Wednesday, July 10, 2013
A visit to Valle Del Encanto (The Enchanted Valley)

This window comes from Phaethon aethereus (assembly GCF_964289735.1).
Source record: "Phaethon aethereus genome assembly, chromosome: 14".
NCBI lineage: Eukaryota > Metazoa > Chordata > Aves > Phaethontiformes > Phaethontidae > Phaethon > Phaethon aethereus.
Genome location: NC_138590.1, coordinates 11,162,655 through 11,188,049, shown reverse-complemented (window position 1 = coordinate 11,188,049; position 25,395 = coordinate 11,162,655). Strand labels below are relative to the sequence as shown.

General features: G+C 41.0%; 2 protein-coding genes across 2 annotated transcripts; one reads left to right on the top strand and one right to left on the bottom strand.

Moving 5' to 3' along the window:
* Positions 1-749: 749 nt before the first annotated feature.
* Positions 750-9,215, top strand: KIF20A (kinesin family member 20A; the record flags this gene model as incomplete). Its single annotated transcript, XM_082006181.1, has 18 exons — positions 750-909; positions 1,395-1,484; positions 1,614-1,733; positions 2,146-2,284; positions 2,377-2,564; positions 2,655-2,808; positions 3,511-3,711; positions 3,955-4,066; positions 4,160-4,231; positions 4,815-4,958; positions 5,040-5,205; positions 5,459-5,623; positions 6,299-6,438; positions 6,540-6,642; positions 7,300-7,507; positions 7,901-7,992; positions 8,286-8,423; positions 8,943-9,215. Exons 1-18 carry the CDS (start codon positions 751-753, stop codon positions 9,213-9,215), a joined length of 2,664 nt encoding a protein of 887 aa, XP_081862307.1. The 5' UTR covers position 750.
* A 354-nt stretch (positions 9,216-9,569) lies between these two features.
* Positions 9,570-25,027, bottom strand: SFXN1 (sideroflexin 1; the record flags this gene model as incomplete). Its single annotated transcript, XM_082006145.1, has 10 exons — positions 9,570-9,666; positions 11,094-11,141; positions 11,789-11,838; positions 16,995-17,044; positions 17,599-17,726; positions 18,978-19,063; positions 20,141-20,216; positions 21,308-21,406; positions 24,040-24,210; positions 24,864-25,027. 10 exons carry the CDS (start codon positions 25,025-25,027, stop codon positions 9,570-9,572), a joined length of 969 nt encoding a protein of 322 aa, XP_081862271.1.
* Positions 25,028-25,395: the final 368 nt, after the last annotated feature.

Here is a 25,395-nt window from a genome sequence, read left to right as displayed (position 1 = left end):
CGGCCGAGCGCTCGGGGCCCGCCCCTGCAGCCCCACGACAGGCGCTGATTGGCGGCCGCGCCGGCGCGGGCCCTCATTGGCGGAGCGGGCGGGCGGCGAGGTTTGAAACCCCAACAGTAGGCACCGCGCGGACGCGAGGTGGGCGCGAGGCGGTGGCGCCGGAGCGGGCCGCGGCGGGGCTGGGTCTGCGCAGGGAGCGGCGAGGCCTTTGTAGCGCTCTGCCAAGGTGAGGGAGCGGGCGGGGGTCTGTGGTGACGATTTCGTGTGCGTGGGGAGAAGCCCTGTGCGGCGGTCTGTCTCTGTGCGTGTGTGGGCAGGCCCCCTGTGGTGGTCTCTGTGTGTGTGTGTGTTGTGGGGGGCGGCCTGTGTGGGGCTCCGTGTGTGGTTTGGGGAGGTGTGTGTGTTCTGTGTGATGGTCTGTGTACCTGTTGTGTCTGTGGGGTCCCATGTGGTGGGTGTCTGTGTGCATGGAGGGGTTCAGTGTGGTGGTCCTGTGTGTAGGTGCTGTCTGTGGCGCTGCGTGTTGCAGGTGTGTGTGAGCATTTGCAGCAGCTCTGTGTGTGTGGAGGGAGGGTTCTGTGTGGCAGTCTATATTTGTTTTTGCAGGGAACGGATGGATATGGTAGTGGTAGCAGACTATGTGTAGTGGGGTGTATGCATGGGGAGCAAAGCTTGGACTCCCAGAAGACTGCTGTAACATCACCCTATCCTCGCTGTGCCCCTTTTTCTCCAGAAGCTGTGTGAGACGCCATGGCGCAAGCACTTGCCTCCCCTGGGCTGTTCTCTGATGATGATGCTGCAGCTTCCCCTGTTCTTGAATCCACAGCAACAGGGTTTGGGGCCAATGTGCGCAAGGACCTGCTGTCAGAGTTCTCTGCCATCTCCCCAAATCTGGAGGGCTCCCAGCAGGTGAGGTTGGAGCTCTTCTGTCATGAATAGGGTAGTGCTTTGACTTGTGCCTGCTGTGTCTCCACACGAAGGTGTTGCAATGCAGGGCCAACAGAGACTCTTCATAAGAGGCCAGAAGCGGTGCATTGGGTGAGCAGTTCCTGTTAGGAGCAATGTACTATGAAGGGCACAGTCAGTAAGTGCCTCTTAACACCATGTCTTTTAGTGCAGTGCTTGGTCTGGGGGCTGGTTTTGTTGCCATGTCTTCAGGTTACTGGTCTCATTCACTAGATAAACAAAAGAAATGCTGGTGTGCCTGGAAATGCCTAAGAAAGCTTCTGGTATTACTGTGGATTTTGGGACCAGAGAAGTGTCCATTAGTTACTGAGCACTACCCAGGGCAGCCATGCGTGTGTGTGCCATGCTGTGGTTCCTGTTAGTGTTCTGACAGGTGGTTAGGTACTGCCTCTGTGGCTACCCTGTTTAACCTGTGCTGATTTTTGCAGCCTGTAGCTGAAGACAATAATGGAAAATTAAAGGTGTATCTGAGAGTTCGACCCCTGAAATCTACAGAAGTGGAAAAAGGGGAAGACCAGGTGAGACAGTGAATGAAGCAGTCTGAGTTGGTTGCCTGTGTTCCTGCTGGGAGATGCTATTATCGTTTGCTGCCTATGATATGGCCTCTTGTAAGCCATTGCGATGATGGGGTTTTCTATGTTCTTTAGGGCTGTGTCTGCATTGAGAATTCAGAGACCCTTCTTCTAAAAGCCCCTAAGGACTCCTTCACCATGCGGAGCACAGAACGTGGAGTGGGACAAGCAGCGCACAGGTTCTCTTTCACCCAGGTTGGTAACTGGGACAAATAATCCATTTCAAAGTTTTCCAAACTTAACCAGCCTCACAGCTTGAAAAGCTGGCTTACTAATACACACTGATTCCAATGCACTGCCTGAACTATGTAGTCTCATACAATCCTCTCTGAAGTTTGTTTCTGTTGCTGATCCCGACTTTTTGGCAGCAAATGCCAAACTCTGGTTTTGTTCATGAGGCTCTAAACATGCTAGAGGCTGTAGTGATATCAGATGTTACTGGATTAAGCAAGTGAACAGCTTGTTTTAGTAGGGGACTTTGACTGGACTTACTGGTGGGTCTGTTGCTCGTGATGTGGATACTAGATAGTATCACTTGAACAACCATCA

Located in the Limari Valley about 20 km west of the town of Ovalle, The Enchanted Valley (Valle del Encanto) is home to the largest collection of pre-Colombian rock art in Chile and is noted for having various archaeological petroglyphs and pictographs from the Molle culture dated from 100 to 600 AD, as well as traces of hunter groups from around 2000 BC. Discovered in 1946 and declared a Historic Monument Archaeological Monument in 1973, it is accessed by a 3 mile (5 kms) dirt track. The valley is a boulder strewn ravine in a rocky tributary canyon of the Limari River that allows low scrub and cacti to grow. At the entrance to the area, there is a small guard house manned by a very enthusiastic character. He not only expounded on the history of the area, he also donned an indigenous feathered headdress to help illustrate the Molle people, played a small flute type instrument with hauntingly beautiful melodies and cheerfully posed for photograph with us. The valley floor is divided into three sectors and as we drove to the access point for the first sector, I said to Tom that we would need to stop on the way out and purchase something from his small collection of memorabilia. We took a wrong turn and wound up in Sector 2 first. It seems if we stayed left on the main track we would arrive at Sectors 1 & 3, which makes no sense, but that’s the layout. After parking in the designated area and putting Winston on a leash, we walked the narrow trail following the small river, which at this time of year is simply a stream. The petroglyphs are distributed over many rocks and boulders, in a random fashion, along a mile stretch of the valley but in this sector, we had a hard time making out any of the art. We had read that the best time to visit the valley is around noon when it seems the sun doesn’t cast as many shadows so you can see the rock art more easily and depending on the time of day, some drawings may be lighter than others. Also, those that were carved in low relief are still clearly visible while others have been faded by erosion over nearly 2000 years. Well, in this sector we could only make out a little of the petroglyphs despite it being noon. Easier to find and more easily visible are the “tacitas”, stone cups similar to a mortar. These are found in large boulders with holes hollowed out, some quite large. It is believed they were used for storing and grinding food and in some of the rocks there were over 10 holes. However, because of the water that runs close by and erosion by wind and rain these holes are growing in depth and diameter and over time will catch more water and erode to large pools. Sectors 1 and 3 were much more interesting as far as petroglyphs were concerned. Here we saw many examples of carvings and drawings. The etchings are of geometric shapes, stylized human figures and faces, often with headdresses and eyes and some with antennas. Of course no one knows the why, what for, or meaning of the petroglyphs, although many locals point to the square heads, unusual accessories and antenna of some of the figures, as evidence of extraterrestrial contact. I remain skeptical of this theory. We spent a couple of hours climbing up and over boulders, crossing the stream and walking up hills exploring the different drawings and enjoying the silence and solitude of the place. Winston was excited that although kept on leash, he was allowed to be with us instead of having to stay in the motorhome. In addition, the entire time we spent there, only one other vehicle came in. As we left we stopped off to visit with the guard again, take a couple more photographs of the valley and we purchased one the small flute instruments from him, which he obligingly played one more time for us. This was an interesting detour inland and we are glad we made the time to check out the site.